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It mostly covers my work as UNISON Scotland's Head of Policy and Public Affairs although views are my own. For full coverage of UNISON Scotland's policy and campaigns please visit our web site. You can also follow me on Twitter. I hope you find this blog interesting and I would welcome your comments.
Friday, 21 June 2013
Good news day for police staff
If this blog sounds a little smug and self satisfied, I make no apologies. I am entitled to a little job satisfaction!
When the Scottish Government published the Police and Fire Reform Bill I did what I normally do with legislation that impacts on UNISON members - draw up an issues schedule identifying areas of concern or gaps in the legislation. The very first point on the schedule for this Bill was the conflict of roles between the Scottish Police Authority and the Police Service of Scotland. We therefore argued that there should be one board charged with scrutiny, leaving operational control the responsibility of the Chief Constable. We also pointed out that if it was constituted as a local government joint board, the force would save £millions in VAT payments.
We made all these points and others to the Minister, Bill Team, MSPs and in the wider media. As we predicted the conflict was played out almost immediately. Not helped by the appointment of Vic Emery, who was previously the Chair of the Scottish Police Service Authority (SPSA). He immediately used the scope of this shoddy legislation to recreate the SPSA in the newly formed SPA. Instead of confining the role to scrutiny, he appointed all sorts of senior staff (often without competitive interview) to run finance, HR and IT functions. When MSPs and others queried the need for this duplication of roles, the SPA responded by saying, "people putting two and two together and getting five". No, we put two and two together and made four, that is duplication enough! In fact I described this as polishambles.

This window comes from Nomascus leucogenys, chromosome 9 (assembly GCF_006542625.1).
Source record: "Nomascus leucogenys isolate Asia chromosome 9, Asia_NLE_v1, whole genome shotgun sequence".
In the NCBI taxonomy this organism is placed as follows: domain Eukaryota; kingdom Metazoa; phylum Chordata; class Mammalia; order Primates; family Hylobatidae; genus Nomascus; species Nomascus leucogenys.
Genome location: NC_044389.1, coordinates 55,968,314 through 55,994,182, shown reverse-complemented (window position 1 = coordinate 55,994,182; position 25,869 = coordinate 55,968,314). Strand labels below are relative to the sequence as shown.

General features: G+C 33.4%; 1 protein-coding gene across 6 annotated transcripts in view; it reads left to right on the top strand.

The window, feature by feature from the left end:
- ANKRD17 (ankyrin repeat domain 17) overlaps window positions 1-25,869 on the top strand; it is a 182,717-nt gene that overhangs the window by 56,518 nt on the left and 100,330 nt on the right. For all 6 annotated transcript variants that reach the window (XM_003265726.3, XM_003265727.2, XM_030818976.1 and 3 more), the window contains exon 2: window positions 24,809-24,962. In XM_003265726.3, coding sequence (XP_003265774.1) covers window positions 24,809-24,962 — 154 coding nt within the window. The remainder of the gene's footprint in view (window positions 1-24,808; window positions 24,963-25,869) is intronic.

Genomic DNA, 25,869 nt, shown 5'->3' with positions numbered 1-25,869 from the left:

What was portrayed as 'creative tension' turned into a mess as the turf war was played out in front of an increasingly exasperated Scottish Parliament Justice Committee. They also had the more harmonious Fire Service as a comparison. Graeme Pearson MSP led the political charge on this issue and today he summed it up well: "At long last officials have come together and many of the major governance issues have now been reallocated so that Police Scotland will be in charge of human resources, finance and corporate services etc. The SPA will do what it was designed to do: utilise governance and accountability by watching the way the service delivers according to the strategy."
So today we are entitled to say, "told you so", because we did - and often. The legislation was badly drafted and many of the issues not thought through. The focus was on cost savings and centralisation, not good governance. Sadly, it is not the end of the story as there are still many other issues that need to be resolved. Not least the absurd police officer targets that have led to unsuitable and expensive police officers substituting for civilian staff. Now the Best Value implications of that are worthy of SPA scrutiny.
But today is a good news day for police staff in Scotland. The aren't many of them - so enjoy!